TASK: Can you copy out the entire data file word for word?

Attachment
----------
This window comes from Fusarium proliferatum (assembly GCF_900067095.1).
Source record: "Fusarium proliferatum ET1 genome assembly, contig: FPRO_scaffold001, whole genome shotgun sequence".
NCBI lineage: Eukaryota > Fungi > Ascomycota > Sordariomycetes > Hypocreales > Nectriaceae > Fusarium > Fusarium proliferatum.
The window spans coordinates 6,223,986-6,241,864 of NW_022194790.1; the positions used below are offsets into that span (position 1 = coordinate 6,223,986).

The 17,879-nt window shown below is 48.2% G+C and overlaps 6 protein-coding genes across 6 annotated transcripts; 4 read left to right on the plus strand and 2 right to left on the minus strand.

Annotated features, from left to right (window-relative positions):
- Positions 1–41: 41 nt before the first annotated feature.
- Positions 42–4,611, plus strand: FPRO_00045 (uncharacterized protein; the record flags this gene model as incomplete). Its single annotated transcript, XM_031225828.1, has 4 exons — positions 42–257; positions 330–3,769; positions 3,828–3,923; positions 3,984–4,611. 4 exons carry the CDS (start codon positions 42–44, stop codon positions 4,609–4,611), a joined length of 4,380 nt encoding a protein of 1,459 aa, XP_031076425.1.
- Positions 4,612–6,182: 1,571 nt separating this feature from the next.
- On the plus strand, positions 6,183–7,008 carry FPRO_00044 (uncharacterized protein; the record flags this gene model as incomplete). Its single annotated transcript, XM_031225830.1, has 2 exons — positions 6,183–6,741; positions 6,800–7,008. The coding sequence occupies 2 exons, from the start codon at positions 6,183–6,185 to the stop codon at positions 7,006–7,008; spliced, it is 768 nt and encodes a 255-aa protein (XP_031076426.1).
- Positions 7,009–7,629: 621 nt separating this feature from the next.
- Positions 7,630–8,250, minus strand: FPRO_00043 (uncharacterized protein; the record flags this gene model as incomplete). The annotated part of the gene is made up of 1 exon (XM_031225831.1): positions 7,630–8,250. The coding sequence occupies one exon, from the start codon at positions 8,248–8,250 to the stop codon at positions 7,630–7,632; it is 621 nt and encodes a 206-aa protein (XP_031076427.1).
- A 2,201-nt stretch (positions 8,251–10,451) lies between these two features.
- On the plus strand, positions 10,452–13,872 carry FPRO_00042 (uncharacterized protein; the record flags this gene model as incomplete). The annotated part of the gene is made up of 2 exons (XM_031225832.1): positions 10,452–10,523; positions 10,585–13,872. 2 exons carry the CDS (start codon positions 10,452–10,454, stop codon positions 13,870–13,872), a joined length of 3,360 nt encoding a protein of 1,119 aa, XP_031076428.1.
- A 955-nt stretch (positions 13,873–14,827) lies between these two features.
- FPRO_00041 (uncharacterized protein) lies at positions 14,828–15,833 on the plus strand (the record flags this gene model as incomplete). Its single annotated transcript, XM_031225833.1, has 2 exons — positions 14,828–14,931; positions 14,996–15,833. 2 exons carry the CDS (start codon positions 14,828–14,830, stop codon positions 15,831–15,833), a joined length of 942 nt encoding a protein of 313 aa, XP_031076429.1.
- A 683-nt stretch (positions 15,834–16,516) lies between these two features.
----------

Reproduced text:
This window comes from Fusarium proliferatum (assembly GCF_900067095.1).
Source record: "Fusarium proliferatum ET1 genome assembly, contig: FPRO_scaffold001, whole genome shotgun sequence".
NCBI lineage: Eukaryota > Fungi > Ascomycota > Sordariomycetes > Hypocreales > Nectriaceae > Fusarium > Fusarium proliferatum.
The window spans coordinates 6,223,986-6,241,864 of NW_022194790.1; the positions used below are offsets into that span (position 1 = coordinate 6,223,986).

The 17,879-nt window shown below is 48.2% G+C and overlaps 6 protein-coding genes across 6 annotated transcripts; 4 read left to right on the plus strand and 2 right to left on the minus strand.

Annotated features, from left to right (window-relative positions):
- Positions 1–41: 41 nt before the first annotated feature.
- Positions 42–4,611, plus strand: FPRO_00045 (uncharacterized protein; the record flags this gene model as incomplete). Its single annotated transcript, XM_031225828.1, has 4 exons — positions 42–257; positions 330–3,769; positions 3,828–3,923; positions 3,984–4,611. 4 exons carry the CDS (start codon positions 42–44, stop codon positions 4,609–4,611), a joined length of 4,380 nt encoding a protein of 1,459 aa, XP_031076425.1.
- Positions 4,612–6,182: 1,571 nt separating this feature from the next.
- On the plus strand, positions 6,183–7,008 carry FPRO_00044 (uncharacterized protein; the record flags this gene model as incomplete). Its single annotated transcript, XM_031225830.1, has 2 exons — positions 6,183–6,741; positions 6,800–7,008. The coding sequence occupies 2 exons, from the start codon at positions 6,183–6,185 to the stop codon at positions 7,006–7,008; spliced, it is 768 nt and encodes a 255-aa protein (XP_031076426.1).
- Positions 7,009–7,629: 621 nt separating this feature from the next.
- Positions 7,630–8,250, minus strand: FPRO_00043 (uncharacterized protein; the record flags this gene model as incomplete). The annotated part of the gene is made up of 1 exon (XM_031225831.1): positions 7,630–8,250. The coding sequence occupies one exon, from the start codon at positions 8,248–8,250 to the stop codon at positions 7,630–7,632; it is 621 nt and encodes a 206-aa protein (XP_031076427.1).
- A 2,201-nt stretch (positions 8,251–10,451) lies between these two features.
- On the plus strand, positions 10,452–13,872 carry FPRO_00042 (uncharacterized protein; the record flags this gene model as incomplete). The annotated part of the gene is made up of 2 exons (XM_031225832.1): positions 10,452–10,523; positions 10,585–13,872. 2 exons carry the CDS (start codon positions 10,452–10,454, stop codon positions 13,870–13,872), a joined length of 3,360 nt encoding a protein of 1,119 aa, XP_031076428.1.
- A 955-nt stretch (positions 13,873–14,827) lies between these two features.
- FPRO_00041 (uncharacterized protein) lies at positions 14,828–15,833 on the plus strand (the record flags this gene model as incomplete). Its single annotated transcript, XM_031225833.1, has 2 exons — positions 14,828–14,931; positions 14,996–15,833. 2 exons carry the CDS (start codon positions 14,828–14,830, stop codon positions 15,831–15,833), a joined length of 942 nt encoding a protein of 313 aa, XP_031076429.1.
- A 683-nt stretch (positions 15,834–16,516) lies between these two features.